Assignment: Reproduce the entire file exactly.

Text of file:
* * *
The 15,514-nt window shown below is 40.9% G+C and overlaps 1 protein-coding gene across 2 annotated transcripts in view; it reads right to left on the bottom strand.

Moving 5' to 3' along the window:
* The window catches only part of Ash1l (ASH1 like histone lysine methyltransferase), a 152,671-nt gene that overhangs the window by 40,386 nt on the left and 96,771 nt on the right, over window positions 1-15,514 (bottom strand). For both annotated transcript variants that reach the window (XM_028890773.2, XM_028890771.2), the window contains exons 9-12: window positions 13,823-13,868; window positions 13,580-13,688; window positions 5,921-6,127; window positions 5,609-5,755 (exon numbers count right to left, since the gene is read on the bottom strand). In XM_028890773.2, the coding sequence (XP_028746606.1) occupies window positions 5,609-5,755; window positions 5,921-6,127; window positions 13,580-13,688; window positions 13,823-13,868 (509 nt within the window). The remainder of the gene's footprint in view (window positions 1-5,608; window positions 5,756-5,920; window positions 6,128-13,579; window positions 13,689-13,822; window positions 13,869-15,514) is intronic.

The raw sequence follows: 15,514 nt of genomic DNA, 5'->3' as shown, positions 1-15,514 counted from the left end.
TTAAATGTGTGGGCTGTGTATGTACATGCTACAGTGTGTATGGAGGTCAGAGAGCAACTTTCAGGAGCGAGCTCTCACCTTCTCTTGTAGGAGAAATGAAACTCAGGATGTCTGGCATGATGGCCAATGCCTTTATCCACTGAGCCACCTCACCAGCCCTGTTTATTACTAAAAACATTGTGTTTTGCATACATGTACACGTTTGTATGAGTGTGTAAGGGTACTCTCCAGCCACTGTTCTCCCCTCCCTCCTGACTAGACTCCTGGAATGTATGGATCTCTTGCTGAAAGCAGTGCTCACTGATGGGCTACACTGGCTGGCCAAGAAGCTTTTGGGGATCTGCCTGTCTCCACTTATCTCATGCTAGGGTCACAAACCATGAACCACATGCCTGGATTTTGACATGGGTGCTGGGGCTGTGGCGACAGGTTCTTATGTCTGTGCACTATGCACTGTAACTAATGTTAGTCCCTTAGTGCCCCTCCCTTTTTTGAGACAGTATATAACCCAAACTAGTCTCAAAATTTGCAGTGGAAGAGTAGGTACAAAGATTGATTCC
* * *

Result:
The 15,514-nt window shown below is 40.9% G+C and overlaps 1 protein-coding gene across 2 annotated transcripts in view; it reads right to left on the bottom strand.

Moving 5' to 3' along the window:
* The window catches only part of Ash1l (ASH1 like histone lysine methyltransferase), a 152,671-nt gene that overhangs the window by 40,386 nt on the left and 96,771 nt on the right, over window positions 1-15,514 (bottom strand). For both annotated transcript variants that reach the window (XM_028890773.2, XM_028890771.2), the window contains exons 9-12: window positions 13,823-13,868; window positions 13,580-13,688; window positions 5,921-6,127; window positions 5,609-5,755 (exon numbers count right to left, since the gene is read on the bottom strand). In XM_028890773.2, the coding sequence (XP_028746606.1) occupies window positions 5,609-5,755; window positions 5,921-6,127; window positions 13,580-13,688; window positions 13,823-13,868 (509 nt within the window). The remainder of the gene's footprint in view (window positions 1-5,608; window positions 5,756-5,920; window positions 6,128-13,579; window positions 13,689-13,822; window positions 13,869-15,514) is intronic.

The raw sequence follows: 15,514 nt of genomic DNA, 5'->3' as shown, positions 1-15,514 counted from the left end.
TTAAATGTGTGGGCTGTGTATGTACATGCTACAGTGTGTATGGAGGTCAGAGAGCAACTTTCAGGAGCGAGCTCTCACCTTCTCTTGTAGGAGAAATGAAACTCAGGATGTCTGGCATGATGGCCAATGCCTTTATCCACTGAGCCACCTCACCAGCCCTGTTTATTACTAAAAACATTGTGTTTTGCATACATGTACACGTTTGTATGAGTGTGTAAGGGTACTCTCCAGCCACTGTTCTCCCCTCCCTCCTGACTAGACTCCTGGAATGTATGGATCTCTTGCTGAAAGCAGTGCTCACTGATGGGCTACACTGGCTGGCCAAGAAGCTTTTGGGGATCTGCCTGTCTCCACTTATCTCATGCTAGGGTCACAAACCATGAACCACATGCCTGGATTTTGACATGGGTGCTGGGGCTGTGGCGACAGGTTCTTATGTCTGTGCACTATGCACTGTAACTAATGTTAGTCCCTTAGTGCCCCTCCCTTTTTTGAGACAGTATATAACCCAAACTAGTCTCAAAATTTGCAGTGGAAGAGTAGGTACAAAGATTGATTCC